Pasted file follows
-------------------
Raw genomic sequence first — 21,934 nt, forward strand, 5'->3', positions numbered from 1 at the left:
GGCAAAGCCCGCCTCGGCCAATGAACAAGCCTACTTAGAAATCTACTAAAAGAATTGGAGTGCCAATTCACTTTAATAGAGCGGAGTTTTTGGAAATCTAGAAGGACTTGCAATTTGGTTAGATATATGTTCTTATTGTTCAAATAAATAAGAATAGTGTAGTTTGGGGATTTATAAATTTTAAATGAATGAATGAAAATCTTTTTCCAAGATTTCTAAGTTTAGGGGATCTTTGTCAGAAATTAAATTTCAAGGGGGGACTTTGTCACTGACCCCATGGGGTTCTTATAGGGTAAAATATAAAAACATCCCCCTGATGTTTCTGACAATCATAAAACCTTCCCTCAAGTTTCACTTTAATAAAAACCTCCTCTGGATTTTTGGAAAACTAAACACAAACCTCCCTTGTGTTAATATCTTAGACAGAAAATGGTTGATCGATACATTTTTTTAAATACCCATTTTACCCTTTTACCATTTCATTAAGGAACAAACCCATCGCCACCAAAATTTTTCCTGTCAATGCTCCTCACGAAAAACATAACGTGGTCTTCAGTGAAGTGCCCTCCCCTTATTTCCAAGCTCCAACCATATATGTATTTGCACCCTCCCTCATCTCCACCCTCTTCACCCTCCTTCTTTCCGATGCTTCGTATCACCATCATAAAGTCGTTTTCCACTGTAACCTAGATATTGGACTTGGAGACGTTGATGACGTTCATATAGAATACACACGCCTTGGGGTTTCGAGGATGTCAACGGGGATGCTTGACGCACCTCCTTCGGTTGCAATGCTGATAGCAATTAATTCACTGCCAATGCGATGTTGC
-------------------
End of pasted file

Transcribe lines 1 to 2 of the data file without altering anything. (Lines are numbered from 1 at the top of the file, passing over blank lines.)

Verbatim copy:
Raw genomic sequence first — 21,934 nt, forward strand, 5'->3', positions numbered from 1 at the left:
GGCAAAGCCCGCCTCGGCCAATGAACAAGCCTACTTAGAAATCTACTAAAAGAATTGGAGTGCCAATTCACTTTAATAGAGCGGAGTTTTTGGAAATCTAGAAGGACTTGCAATTTGGTTAGATATATGTTCTTATTGTTCAAATAAATAAGAATAGTGTAGTTTGGGGATTTATAAATTTTAAATGAATGAATGAAAATCTTTTTCCAAGATTTCTAAGTTTAGGGGATCTTTGTCAGAAATTAAATTTCAAGGGGGGACTTTGTCACTGACCCCATGGGGTTCTTATAGGGTAAAATATAAAAACATCCCCCTGATGTTTCTGACAATCATAAAACCTTCCCTCAAGTTTCACTTTAATAAAAACCTCCTCTGGATTTTTGGAAAACTAAACACAAACCTCCCTTGTGTTAATATCTTAGACAGAAAATGGTTGATCGATACATTTTTTTAAATACCCATTTTACCCTTTTACCATTTCATTAAGGAACAAACCCATCGCCACCAAAATTTTTCCTGTCAATGCTCCTCACGAAAAACATAACGTGGTCTTCAGTGAAGTGCCCTCCCCTTATTTCCAAGCTCCAACCATATATGTATTTGCACCCTCCCTCATCTCCACCCTCTTCACCCTCCTTCTTTCCGATGCTTCGTATCACCATCATAAAGTCGTTTTCCACTGTAACCTAGATATTGGACTTGGAGACGTTGATGACGTTCATATAGAATACACACGCCTTGGGGTTTCGAGGATGTCAACGGGGATGCTTGACGCACCTCCTTCGGTTGCAATGCTGATAGCAATTAATTCACTGCCAATGCGATGTTGC